"My passion was about skiing, and I figured out how to get there since I couldn't afford it, I would work for it," Suna said. "I went to work for a ski tour company, to run ski trips and then start a club at my high school and go skiing with your friends. It was a good thing."
He earned a dual degree from Carnegie Mellon in Pittsburgh in architecture and fine arts. He even had an exhibit of his work called "Please Touch," specifically intended for the blind.
"Very often, when you go to museums, you're not allowed to touch things," said Suna. "So I believe that I encouraged them to touch, and so my work was different. They'd lift it up, they'd feel the weight, feel the texture, and it was just very exciting to see how people can really appreciate three dimensions without being able to see it."
But an artist's life was not for him. He came home to work as an architect.
In 1979, he came with his father to look at the old Silvercup Bread factory, vacant for six years in the aftermath of a teamster's strike.
"There was still the smell of bread everywhere," he recalled. "In the locker room for the employees, there were still personal belongings and newspapers and magazines from the day they closed because it was just like closed within two hours."
At the time, the area looked very different than it does today.
"There was prostitution and drugs," he said. "It was a sketchy area in daytime. [My father's idea] was to buy this building and consolidate two of his sheet metal factories. We had no desire to build film studios, that idea came because the caretaker of the building, Joe Zabo, who worked for Silvercup Bread, said CBS had come to look at the building to build studios. So that was the germ of the idea."
It started slowly with films like Woody Allen's "Purple Rose of Cairo," and "Highlander," with a scene up on the famed Silvercup sign.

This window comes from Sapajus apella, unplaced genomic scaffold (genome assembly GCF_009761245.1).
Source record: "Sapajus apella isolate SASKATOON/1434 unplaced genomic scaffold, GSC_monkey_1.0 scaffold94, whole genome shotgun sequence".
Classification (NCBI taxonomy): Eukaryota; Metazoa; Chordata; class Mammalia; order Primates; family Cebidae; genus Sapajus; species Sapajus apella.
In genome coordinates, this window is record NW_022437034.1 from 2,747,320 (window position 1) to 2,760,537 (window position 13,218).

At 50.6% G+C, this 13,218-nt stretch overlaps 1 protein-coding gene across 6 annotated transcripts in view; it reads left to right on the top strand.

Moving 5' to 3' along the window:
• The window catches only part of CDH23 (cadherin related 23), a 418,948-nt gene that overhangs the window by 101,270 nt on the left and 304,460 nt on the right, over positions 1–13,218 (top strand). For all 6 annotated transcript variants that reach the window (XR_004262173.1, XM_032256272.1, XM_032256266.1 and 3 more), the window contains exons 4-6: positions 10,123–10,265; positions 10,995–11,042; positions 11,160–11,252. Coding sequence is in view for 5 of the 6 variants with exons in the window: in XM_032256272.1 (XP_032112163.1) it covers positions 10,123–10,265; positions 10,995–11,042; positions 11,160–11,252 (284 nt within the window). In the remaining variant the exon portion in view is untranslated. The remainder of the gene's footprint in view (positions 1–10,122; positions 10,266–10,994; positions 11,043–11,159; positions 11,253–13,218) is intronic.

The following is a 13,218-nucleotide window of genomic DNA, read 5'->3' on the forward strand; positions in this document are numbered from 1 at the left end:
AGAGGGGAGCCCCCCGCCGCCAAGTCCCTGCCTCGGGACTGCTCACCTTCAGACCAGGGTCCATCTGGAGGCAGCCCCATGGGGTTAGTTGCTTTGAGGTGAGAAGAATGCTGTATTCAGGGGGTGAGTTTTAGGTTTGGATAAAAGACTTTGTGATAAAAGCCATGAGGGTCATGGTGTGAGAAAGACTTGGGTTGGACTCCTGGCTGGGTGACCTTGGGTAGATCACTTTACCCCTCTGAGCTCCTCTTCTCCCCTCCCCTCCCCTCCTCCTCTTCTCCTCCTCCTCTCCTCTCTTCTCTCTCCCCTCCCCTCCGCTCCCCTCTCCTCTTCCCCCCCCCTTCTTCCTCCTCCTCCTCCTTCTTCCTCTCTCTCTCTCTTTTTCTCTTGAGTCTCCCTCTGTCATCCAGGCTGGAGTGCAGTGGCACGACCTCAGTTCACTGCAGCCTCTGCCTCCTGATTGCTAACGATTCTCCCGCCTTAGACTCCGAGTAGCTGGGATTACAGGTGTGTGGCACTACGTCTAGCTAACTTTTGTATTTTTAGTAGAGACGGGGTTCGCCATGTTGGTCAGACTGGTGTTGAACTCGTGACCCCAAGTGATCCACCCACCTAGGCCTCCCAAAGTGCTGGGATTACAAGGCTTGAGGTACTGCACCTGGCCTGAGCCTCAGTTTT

Suna not only worked there. For 10 years, he and his family lived in a loft in the building, occasionally helping out on shoots.
"People would also ask us all the time that they need some candlesticks, that they needed towels," he said. "When they were doing shoots downstairs, we became like the prop house that they would come to for an emergency."
Silvercup prospered, and now hosts some of the top shows on television.
Along the way, Suna learned to work with his brother Alan as partners.
"Part of it is also learning what our strengths and our weaknesses are as whole, as people, not just as the personal relationship," said Suna. "For us, to learn, what are my strengths versus my brother Alan's strengths and to try and support each other's strengths versus to pick on each other's weaknesses."
Suna's cup is pretty full, as a studio head, real estate developer, chairman of the Hamptons Film Festival and the Socrates Sculpture Park in Queens, while raising two kids with his wife, Vicki, a vice dean and adjunct professor at NYU.
"She was on the landmark's commission for 14 years," he said. "So I love all the debate about landmarks and preservation versus real estate and development."
And, in fact, on the site that Suna is hoping to develop as Silvercup West, there is a landmarked building that will remain.
Despite the expansion of the Silvercup brand name, Suna's story still comes back to the old bread factory and the good fortune that ensued after his father's decision to buy the building his son visited as a kid almost 50 years ago.
"It's almost like a pride there," he said. "This show was shot here at Silvercup Studios and makes us feel that Silvercup has really grown a lot over the years."